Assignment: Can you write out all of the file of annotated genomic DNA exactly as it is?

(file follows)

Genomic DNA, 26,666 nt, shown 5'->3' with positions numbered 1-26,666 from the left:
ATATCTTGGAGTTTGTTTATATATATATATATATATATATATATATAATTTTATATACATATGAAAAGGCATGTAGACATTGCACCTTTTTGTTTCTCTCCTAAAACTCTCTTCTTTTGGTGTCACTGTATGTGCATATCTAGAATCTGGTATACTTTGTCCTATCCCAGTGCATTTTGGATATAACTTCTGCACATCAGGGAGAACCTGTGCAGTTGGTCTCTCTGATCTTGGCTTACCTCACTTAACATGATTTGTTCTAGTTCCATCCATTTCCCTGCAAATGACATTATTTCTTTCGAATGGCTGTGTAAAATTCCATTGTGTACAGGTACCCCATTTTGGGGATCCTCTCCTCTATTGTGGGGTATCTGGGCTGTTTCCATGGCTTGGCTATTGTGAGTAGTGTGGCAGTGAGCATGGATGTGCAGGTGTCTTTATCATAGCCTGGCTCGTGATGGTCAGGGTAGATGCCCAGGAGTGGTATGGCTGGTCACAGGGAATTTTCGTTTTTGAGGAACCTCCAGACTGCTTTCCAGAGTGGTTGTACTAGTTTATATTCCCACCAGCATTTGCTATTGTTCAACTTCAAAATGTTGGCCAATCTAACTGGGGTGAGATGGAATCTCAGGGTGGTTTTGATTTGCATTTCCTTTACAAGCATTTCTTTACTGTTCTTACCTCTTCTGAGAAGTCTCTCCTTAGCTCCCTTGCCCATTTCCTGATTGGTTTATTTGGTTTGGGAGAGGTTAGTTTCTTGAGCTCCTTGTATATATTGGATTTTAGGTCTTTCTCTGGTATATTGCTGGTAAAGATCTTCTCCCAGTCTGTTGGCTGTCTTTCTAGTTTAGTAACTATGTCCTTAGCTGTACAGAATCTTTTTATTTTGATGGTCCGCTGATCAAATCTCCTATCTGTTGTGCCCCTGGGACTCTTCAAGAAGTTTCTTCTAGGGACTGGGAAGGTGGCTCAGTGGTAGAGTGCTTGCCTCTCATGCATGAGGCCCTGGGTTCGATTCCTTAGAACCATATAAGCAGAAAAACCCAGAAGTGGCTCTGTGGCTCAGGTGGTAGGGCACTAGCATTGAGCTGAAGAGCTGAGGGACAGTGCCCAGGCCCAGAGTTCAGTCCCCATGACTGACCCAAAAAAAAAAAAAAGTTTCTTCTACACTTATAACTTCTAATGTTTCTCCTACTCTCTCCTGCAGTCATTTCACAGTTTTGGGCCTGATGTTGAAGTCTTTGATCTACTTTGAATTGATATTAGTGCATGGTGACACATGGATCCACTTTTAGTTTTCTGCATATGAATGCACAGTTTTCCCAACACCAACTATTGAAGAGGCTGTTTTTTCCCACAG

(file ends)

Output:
Genomic DNA, 26,666 nt, shown 5'->3' with positions numbered 1-26,666 from the left:
ATATCTTGGAGTTTGTTTATATATATATATATATATATATATATATAATTTTATATACATATGAAAAGGCATGTAGACATTGCACCTTTTTGTTTCTCTCCTAAAACTCTCTTCTTTTGGTGTCACTGTATGTGCATATCTAGAATCTGGTATACTTTGTCCTATCCCAGTGCATTTTGGATATAACTTCTGCACATCAGGGAGAACCTGTGCAGTTGGTCTCTCTGATCTTGGCTTACCTCACTTAACATGATTTGTTCTAGTTCCATCCATTTCCCTGCAAATGACATTATTTCTTTCGAATGGCTGTGTAAAATTCCATTGTGTACAGGTACCCCATTTTGGGGATCCTCTCCTCTATTGTGGGGTATCTGGGCTGTTTCCATGGCTTGGCTATTGTGAGTAGTGTGGCAGTGAGCATGGATGTGCAGGTGTCTTTATCATAGCCTGGCTCGTGATGGTCAGGGTAGATGCCCAGGAGTGGTATGGCTGGTCACAGGGAATTTTCGTTTTTGAGGAACCTCCAGACTGCTTTCCAGAGTGGTTGTACTAGTTTATATTCCCACCAGCATTTGCTATTGTTCAACTTCAAAATGTTGGCCAATCTAACTGGGGTGAGATGGAATCTCAGGGTGGTTTTGATTTGCATTTCCTTTACAAGCATTTCTTTACTGTTCTTACCTCTTCTGAGAAGTCTCTCCTTAGCTCCCTTGCCCATTTCCTGATTGGTTTATTTGGTTTGGGAGAGGTTAGTTTCTTGAGCTCCTTGTATATATTGGATTTTAGGTCTTTCTCTGGTATATTGCTGGTAAAGATCTTCTCCCAGTCTGTTGGCTGTCTTTCTAGTTTAGTAACTATGTCCTTAGCTGTACAGAATCTTTTTATTTTGATGGTCCGCTGATCAAATCTCCTATCTGTTGTGCCCCTGGGACTCTTCAAGAAGTTTCTTCTAGGGACTGGGAAGGTGGCTCAGTGGTAGAGTGCTTGCCTCTCATGCATGAGGCCCTGGGTTCGATTCCTTAGAACCATATAAGCAGAAAAACCCAGAAGTGGCTCTGTGGCTCAGGTGGTAGGGCACTAGCATTGAGCTGAAGAGCTGAGGGACAGTGCCCAGGCCCAGAGTTCAGTCCCCATGACTGACCCAAAAAAAAAAAAAAGTTTCTTCTACACTTATAACTTCTAATGTTTCTCCTACTCTCTCCTGCAGTCATTTCACAGTTTTGGGCCTGATGTTGAAGTCTTTGATCTACTTTGAATTGATATTAGTGCATGGTGACACATGGATCCACTTTTAGTTTTCTGCATATGAATGCACAGTTTTCCCAACACCAACTATTGAAGAGGCTGTTTTTTCCCACAG